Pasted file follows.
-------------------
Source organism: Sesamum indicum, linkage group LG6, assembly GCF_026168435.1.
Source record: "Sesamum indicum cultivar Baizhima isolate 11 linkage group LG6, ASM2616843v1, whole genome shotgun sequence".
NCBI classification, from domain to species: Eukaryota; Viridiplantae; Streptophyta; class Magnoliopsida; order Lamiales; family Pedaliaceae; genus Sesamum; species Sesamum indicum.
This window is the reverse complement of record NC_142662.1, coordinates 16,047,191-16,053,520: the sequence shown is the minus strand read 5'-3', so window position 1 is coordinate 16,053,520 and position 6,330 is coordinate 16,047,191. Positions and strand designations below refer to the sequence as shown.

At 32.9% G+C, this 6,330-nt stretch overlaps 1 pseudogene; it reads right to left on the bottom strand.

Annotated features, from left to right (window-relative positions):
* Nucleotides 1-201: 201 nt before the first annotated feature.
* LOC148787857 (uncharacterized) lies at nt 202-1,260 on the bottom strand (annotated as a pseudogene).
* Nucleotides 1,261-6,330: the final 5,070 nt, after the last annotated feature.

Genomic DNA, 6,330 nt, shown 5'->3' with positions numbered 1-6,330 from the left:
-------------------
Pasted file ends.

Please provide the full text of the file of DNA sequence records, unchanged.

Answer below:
Source organism: Sesamum indicum, linkage group LG6, assembly GCF_026168435.1.
Source record: "Sesamum indicum cultivar Baizhima isolate 11 linkage group LG6, ASM2616843v1, whole genome shotgun sequence".
NCBI classification, from domain to species: Eukaryota; Viridiplantae; Streptophyta; class Magnoliopsida; order Lamiales; family Pedaliaceae; genus Sesamum; species Sesamum indicum.
This window is the reverse complement of record NC_142662.1, coordinates 16,047,191-16,053,520: the sequence shown is the minus strand read 5'-3', so window position 1 is coordinate 16,053,520 and position 6,330 is coordinate 16,047,191. Positions and strand designations below refer to the sequence as shown.

At 32.9% G+C, this 6,330-nt stretch overlaps 1 pseudogene; it reads right to left on the bottom strand.

Annotated features, from left to right (window-relative positions):
* Nucleotides 1-201: 201 nt before the first annotated feature.
* LOC148787857 (uncharacterized) lies at nt 202-1,260 on the bottom strand (annotated as a pseudogene).
* Nucleotides 1,261-6,330: the final 5,070 nt, after the last annotated feature.

Genomic DNA, 6,330 nt, shown 5'->3' with positions numbered 1-6,330 from the left: